Jones, Arnold WayneI still remember, with amazing clarity, my middle school’s race for class president. Two candidates stand out: Brian Koehr and Paige Apple. I was friendly with both, although not close friends with either. Brian was happy and enthusiastic; Paige was quiet and studious. Going into their candidate speeches, I honestly didn’t know who I was going to vote for. I seem to recall being favorably disposed toward Brian.

To this day, the essence of their speeches stays with me. Paige’s was along the lines of, “Here’s my plan for what we all need to do to make this a better school;” Brian’s was along the lines of, “Pizza day every day in the cafeteria!” I voted for Paige, and hoped for the best.

Brian won by a landslide.

That was my first experience with the nature of politics, and the power of the vote.

The truth was, who became class president then didn’t matter. There’s probably no more toothless job in America. Brian, Paige… They were both going to do the same thing — give a speech at homecoming, pick a theme for the school dance, get their faces in the yearbook smiling back. Memories. It was all for show, a gesture toward citizenship, a lesson learned.

And it did instill in me — and probably everybody in school that day — the awesome power of demagoguery: A candidate who will say what the people want to hear has an edge over one who speaks hard truths. That’s not always the case, of course. Sometimes the hard truth is resonant and the pandering rings false. Voters can surprise you.

And certainly they surprised us all Tuesday night.

Brian Koehr was a nice guy in a powerless position who made meaningless promises that had no lasting impact beyond the insulated microcosm of eighth grade. That is not the same with Donald Trump. He is not a nice man. He is not powerless. He is not benevolent. And soon he will wield as much power as any human ever has.

His agenda is chilling. Among his campaign promises: Repeal the Affordable Care Act (and replace it with…? He won’t say); appoint ultra-right-wing justices to the courts, including the Supreme Court; build a wall between the United States and Mexico, whatever the diplomatic cost; impose a ban on, and even deport, Muslims, irrespective of their citizenship status; overturn marriage equality.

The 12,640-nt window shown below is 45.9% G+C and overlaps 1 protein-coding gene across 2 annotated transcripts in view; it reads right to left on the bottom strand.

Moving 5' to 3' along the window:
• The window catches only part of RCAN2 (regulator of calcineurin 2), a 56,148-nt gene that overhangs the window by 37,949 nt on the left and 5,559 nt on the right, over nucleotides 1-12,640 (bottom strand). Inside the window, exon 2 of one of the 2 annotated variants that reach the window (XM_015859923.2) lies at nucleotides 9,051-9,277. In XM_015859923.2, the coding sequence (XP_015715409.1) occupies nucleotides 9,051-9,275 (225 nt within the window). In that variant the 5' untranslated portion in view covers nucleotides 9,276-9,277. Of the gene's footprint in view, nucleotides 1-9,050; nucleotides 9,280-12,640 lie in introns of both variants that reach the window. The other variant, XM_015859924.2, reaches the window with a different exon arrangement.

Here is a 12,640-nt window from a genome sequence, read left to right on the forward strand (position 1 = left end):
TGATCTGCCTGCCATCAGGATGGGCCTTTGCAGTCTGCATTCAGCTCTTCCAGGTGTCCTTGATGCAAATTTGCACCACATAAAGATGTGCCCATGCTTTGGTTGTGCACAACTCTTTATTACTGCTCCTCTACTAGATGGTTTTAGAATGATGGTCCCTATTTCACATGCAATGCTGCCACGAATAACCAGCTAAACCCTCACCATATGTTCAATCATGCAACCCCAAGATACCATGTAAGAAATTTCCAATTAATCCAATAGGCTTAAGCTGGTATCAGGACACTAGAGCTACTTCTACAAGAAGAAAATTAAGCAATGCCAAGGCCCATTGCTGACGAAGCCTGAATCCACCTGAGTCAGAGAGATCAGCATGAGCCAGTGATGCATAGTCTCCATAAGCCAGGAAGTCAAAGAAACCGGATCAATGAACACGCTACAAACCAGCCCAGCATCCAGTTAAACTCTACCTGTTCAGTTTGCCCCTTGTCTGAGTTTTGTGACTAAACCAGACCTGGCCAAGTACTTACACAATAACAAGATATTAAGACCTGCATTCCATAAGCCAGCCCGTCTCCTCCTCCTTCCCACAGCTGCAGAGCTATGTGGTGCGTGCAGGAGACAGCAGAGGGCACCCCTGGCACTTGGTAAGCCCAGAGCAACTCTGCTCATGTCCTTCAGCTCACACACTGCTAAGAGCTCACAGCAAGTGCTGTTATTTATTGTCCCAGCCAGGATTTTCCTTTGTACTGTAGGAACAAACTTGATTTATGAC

I know Trump supporters who allay my concerns about what his presidency will look like by saying, “Don’t worry — he’s not going to do all the things he says.” Then why in the world did you vote for him? Anyway, those are just some of the things he has publicly advocated. What about the ones he hasn’t even thought of? If even half of these come to fruition, it would be devastating for every single person I know.

Even if you can’t trust what he says, what will America under Trump look like? Presumably, it will be one forged by Mitch McConnell and others in the Republican Party who will exploit Trump’s inexperience with the political system to their own end. In many ways, I’m more afraid of a Mike Pence presidency then a Donald Trump presidency. Pence has core values, however twisted, and political experience. He can actually get an agenda through.

What will Trump do? That’s what has me as scared as I have ever been about the future of my republic.

And I’m about as “safe” as you can get. I am a middle-aged, middle-class, white male. Aside from not being Christian or straight, I’m as mainstream as a person can be in this country today.

Still, as a journalist, I feel vulnerable. Donald Trump has waged a war on journalism, encouraging disparagement and violence against the journalism pen at his rallies. If I feel that way, imagine how it must feel to lesbians recently married who now wonder whether their entire union could be overturned by the stroke of a pen? Imagine what it feels like to be a DREAM Act-er concerned over deportation, or a Muslim, or a disabled person, or someone with health insurance for the first time.